📝 by Ryan Smith | AHL On The Beat
Joel Hofer knew that his name would forever be associated with what occurred on the evening of May 12, 2022, in Springfield.
In his first Calder Cup Playoff start, Hofer defeated Wilkes-Barre/Scranton, 6-2, and in doing so, became the first goalie in the nearly century’s worth of AHL playoff action to shoot and score, a moment that made him an overnight sensation in the hockey world.
These days, though, the St. Louis Blues’ fourth-round pick in 2018 has other things on his brain, primarily a steadfast focus on being in the NHL sooner than later.
A deep playoff run with the Thunderbirds in 2022 only helped that vision.
“They are super intense,” Hofer said of the AHL playoffs. “Every team you’re playing is really good, and they’re all getting good pre-scouts on you. Every game is a challenge, and I thought that was really fun. Playoffs are why you play hockey — it’s where the big moments come, the most fun moments, and the moments you’re going to remember forever.”
Hofer’s empty-net goal may have drawn the attention, but his other notable figures shined just the same. He ended his first AHL playoff run with a .934 save percentage, six wins, a shutout, and a 2.56 goals-against average.
After Charlie Lindgren moved on to Washington in free agency, Hofer has become the undisputed top goaltender in Springfield, and that bump in playing time has only strengthened his development. The on-ice results in 2022-23 are hard to ignore. The AHL All-Star netminder sits fifth among all league goaltenders in wins (18) and eighth in save percentage (.918). The numbers are even gaudier in his last eight outings, where he is 7-1-0 with a .935 save percentage and a 2.22 GAA.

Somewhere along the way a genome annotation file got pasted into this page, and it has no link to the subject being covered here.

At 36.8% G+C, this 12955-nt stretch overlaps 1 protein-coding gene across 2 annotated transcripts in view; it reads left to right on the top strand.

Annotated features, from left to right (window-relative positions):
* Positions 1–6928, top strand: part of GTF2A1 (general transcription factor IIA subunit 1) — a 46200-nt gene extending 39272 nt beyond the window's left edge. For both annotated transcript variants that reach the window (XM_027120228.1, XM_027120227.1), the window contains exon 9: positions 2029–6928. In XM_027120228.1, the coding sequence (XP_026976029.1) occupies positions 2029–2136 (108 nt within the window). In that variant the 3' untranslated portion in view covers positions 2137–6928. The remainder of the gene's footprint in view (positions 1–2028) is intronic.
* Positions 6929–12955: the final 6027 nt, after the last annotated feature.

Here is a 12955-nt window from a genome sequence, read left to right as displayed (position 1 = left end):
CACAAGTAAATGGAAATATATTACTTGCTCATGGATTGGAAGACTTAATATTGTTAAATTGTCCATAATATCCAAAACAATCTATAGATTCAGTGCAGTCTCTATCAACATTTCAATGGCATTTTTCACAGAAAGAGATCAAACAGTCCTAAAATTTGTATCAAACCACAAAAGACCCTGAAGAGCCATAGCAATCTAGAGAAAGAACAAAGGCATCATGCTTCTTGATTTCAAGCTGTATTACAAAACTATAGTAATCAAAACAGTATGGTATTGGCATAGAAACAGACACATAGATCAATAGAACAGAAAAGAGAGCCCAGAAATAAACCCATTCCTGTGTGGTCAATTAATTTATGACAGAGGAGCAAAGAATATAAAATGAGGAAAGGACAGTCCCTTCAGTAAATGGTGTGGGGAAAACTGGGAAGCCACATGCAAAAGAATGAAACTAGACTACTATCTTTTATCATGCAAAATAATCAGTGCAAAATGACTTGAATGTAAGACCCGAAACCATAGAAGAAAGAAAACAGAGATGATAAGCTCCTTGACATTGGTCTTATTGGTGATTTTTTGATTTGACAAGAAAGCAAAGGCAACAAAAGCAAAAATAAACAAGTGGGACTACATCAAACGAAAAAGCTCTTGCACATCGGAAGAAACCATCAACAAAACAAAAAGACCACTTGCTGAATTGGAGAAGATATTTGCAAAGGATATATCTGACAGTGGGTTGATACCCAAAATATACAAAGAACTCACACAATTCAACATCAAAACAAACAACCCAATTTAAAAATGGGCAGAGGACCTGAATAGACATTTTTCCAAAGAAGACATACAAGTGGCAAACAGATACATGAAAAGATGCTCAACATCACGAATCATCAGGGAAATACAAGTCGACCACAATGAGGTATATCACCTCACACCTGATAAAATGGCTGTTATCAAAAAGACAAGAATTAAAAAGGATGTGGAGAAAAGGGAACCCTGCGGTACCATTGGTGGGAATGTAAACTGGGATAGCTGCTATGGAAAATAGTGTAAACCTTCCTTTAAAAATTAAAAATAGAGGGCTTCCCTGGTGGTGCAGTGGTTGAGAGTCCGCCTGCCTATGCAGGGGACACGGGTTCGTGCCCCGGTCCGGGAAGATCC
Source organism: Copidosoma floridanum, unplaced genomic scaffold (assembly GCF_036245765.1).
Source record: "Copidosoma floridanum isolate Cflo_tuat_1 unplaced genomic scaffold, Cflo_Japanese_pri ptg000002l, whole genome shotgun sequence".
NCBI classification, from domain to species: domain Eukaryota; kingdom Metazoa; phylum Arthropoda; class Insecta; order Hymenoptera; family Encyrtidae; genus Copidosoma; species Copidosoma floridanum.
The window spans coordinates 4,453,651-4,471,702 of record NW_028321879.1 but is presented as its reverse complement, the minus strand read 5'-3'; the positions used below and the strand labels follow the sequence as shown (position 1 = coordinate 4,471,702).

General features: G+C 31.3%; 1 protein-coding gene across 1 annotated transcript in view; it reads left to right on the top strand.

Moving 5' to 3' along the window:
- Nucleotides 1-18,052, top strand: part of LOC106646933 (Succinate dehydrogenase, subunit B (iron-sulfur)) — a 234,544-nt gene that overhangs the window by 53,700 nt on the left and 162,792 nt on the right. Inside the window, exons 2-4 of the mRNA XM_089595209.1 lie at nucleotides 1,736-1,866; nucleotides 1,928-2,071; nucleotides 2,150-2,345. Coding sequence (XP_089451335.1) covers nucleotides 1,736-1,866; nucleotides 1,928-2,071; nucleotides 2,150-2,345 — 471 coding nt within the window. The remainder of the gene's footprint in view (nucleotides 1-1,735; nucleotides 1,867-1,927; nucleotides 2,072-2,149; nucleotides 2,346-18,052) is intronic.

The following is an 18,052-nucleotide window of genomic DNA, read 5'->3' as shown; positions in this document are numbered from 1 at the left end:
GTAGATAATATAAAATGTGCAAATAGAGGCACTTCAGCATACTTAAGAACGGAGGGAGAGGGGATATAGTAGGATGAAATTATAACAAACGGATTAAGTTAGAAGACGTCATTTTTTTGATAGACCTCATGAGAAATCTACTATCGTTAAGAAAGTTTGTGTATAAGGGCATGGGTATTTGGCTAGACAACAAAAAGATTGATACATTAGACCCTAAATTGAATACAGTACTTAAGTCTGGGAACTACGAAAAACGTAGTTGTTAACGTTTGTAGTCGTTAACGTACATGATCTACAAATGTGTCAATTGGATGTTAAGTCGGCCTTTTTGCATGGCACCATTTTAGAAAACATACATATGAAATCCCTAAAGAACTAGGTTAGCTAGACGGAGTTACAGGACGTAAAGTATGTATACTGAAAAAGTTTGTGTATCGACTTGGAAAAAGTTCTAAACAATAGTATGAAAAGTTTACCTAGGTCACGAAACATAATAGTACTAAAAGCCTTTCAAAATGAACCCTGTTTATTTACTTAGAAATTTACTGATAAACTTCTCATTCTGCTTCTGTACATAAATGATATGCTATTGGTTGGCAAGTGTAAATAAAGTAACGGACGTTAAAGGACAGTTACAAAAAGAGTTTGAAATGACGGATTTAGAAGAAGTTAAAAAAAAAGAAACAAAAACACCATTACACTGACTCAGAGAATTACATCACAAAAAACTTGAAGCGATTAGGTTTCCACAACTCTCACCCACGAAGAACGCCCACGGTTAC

Hofer’s stellar puck handling ability is a differentiating factor, but the 22-year-old does not go far enough to say it was a God-given skill.
“The biggest thing for me was just getting the reps in,” Hofer said. “I think anybody has the ability to be a good puck handler; it’s just a matter of whether you’re getting the reps in and have the confidence to do it in a game situation. It’s something I think is really important in terms of helping out my defensemen and making life easier for them.”
The Blues have taken notice to Hofer’s progression and showed the hockey world that trust, recently agreeing with Hofer on a two-year contract extension. The contract is a one-way deal, and many pundits in hockey circles — both locally in St. Louis and nationwide — see it as the precursor to Hofer winning the Blues’ number-two goalie position next training camp behind Jordan Binnington.
A staunch competitor and rarely-ruffled prospect, Hofer knows better than to make assumptions.
“I know what it (the new contract) entails and that people are going to be talking about it, but I’m trying to focus on the things I can control,” Hofer said. “I’ll still have to go to camp and prove that I deserve to be there, and I plan to do that. I’m going to give it everything I can to prove that I earned the chance.”
Nevertheless, Hofer did readily admit having the contract in place does serve as a confidence boost.
“It’s nice to know they have that belief in me. Now that I have more games under my belt, I am getting more confidence with each and every game. I’ve learned a lot in my own game over the past two years in terms of what I need to do to be successful. Every game is a learning point, and I’m trying to carry that over game-to-game, and hopefully that will translate to the next level.”
He may be as laser-focused and intensely serious as any goaltending prospect across the AHL landscape, but don’t get it twisted — Hofer is immensely aware of his surroundings. Take his All-Star trip to Laval as an example. Of all the stars, perhaps nobody drew more ire from the Place Bell faithful than Hofer, who was an antagonist among many from the Thunderbirds side during their heated seven-game Eastern Conference Finals series with the Rocket last June.
“The Laval fans were unreal,” Hofer said with a smirk. “It’s an unbelievable environment to play in, and it was super cool that they remembered who I was.”
If the next year is any indication, there will be far more people in hockey circles far and wide who remember who Joel Hofer is.